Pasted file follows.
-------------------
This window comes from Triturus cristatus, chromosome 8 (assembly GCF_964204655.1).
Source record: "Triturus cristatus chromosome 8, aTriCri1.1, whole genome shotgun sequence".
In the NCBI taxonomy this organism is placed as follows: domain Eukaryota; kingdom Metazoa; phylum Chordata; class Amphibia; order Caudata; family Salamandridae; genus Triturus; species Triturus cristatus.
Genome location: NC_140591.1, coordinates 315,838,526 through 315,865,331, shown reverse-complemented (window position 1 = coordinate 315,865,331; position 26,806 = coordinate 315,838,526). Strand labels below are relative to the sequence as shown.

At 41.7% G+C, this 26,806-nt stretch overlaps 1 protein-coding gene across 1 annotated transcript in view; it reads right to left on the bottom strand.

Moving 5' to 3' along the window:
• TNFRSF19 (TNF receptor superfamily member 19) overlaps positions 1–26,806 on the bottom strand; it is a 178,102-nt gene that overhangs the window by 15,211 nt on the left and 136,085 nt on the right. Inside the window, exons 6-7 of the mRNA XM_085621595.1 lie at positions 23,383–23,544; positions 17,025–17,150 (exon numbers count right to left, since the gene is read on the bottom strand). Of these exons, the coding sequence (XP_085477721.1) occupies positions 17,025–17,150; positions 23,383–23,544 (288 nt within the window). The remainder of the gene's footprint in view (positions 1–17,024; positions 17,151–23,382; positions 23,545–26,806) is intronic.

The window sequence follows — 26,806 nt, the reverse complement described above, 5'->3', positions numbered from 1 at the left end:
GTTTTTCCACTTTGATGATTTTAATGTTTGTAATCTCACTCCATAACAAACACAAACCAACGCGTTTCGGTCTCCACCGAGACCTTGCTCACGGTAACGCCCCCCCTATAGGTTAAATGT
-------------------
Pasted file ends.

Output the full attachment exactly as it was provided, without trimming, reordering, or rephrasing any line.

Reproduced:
This window comes from Triturus cristatus, chromosome 8 (assembly GCF_964204655.1).
Source record: "Triturus cristatus chromosome 8, aTriCri1.1, whole genome shotgun sequence".
In the NCBI taxonomy this organism is placed as follows: domain Eukaryota; kingdom Metazoa; phylum Chordata; class Amphibia; order Caudata; family Salamandridae; genus Triturus; species Triturus cristatus.
Genome location: NC_140591.1, coordinates 315,838,526 through 315,865,331, shown reverse-complemented (window position 1 = coordinate 315,865,331; position 26,806 = coordinate 315,838,526). Strand labels below are relative to the sequence as shown.

At 41.7% G+C, this 26,806-nt stretch overlaps 1 protein-coding gene across 1 annotated transcript in view; it reads right to left on the bottom strand.

Moving 5' to 3' along the window:
• TNFRSF19 (TNF receptor superfamily member 19) overlaps positions 1–26,806 on the bottom strand; it is a 178,102-nt gene that overhangs the window by 15,211 nt on the left and 136,085 nt on the right. Inside the window, exons 6-7 of the mRNA XM_085621595.1 lie at positions 23,383–23,544; positions 17,025–17,150 (exon numbers count right to left, since the gene is read on the bottom strand). Of these exons, the coding sequence (XP_085477721.1) occupies positions 17,025–17,150; positions 23,383–23,544 (288 nt within the window). The remainder of the gene's footprint in view (positions 1–17,024; positions 17,151–23,382; positions 23,545–26,806) is intronic.

The window sequence follows — 26,806 nt, the reverse complement described above, 5'->3', positions numbered from 1 at the left end:
GTTTTTCCACTTTGATGATTTTAATGTTTGTAATCTCACTCCATAACAAACACAAACCAACGCGTTTCGGTCTCCACCGAGACCTTGCTCACGGTAACGCCCCCCCTATAGGTTAAATGT